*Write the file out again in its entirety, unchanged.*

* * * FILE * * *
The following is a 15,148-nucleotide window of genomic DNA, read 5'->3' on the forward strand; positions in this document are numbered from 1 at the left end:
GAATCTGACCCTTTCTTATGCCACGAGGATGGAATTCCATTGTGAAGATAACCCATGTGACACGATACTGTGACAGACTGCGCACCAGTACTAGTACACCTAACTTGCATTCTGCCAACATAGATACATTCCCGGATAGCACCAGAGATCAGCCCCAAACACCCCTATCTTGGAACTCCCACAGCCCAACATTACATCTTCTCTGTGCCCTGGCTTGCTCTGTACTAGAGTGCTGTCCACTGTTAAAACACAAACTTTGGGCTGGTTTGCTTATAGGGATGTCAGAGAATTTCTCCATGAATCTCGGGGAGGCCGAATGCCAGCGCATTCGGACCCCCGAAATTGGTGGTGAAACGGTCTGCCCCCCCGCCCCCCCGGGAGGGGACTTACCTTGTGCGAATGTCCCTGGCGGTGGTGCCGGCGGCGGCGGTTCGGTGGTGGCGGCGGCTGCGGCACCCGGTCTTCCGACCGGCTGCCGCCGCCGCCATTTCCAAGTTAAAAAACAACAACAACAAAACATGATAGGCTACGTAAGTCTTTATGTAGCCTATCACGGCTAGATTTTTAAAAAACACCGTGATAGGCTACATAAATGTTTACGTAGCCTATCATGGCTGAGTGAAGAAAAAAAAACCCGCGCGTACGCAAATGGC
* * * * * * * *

The following is a 15,148-nucleotide window of genomic DNA, read 5'->3' on the forward strand; positions in this document are numbered from 1 at the left end:
GAATCTGACCCTTTCTTATGCCACGAGGATGGAATTCCATTGTGAAGATAACCCATGTGACACGATACTGTGACAGACTGCGCACCAGTACTAGTACACCTAACTTGCATTCTGCCAACATAGATACATTCCCGGATAGCACCAGAGATCAGCCCCAAACACCCCTATCTTGGAACTCCCACAGCCCAACATTACATCTTCTCTGTGCCCTGGCTTGCTCTGTACTAGAGTGCTGTCCACTGTTAAAACACAAACTTTGGGCTGGTTTGCTTATAGGGATGTCAGAGAATTTCTCCATGAATCTCGGGGAGGCCGAATGCCAGCGCATTCGGACCCCCGAAATTGGTGGTGAAACGGTCTGCCCCCCCGCCCCCCCGGGAGGGGACTTACCTTGTGCGAATGTCCCTGGCGGTGGTGCCGGCGGCGGCGGTTCGGTGGTGGCGGCGGCTGCGGCACCCGGTCTTCCGACCGGCTGCCGCCGCCGCCATTTCCAAGTTAAAAAACAACAACAACAAAACATGATAGGCTACGTAAGTCTTTATGTAGCCTATCACGGCTAGATTTTTAAAAAACACCGTGATAGGCTACATAAATGTTTACGTAGCCTATCATGGCTGAGTGAAGAAAAAAAAACCCGCGCGTACGCAAATGGC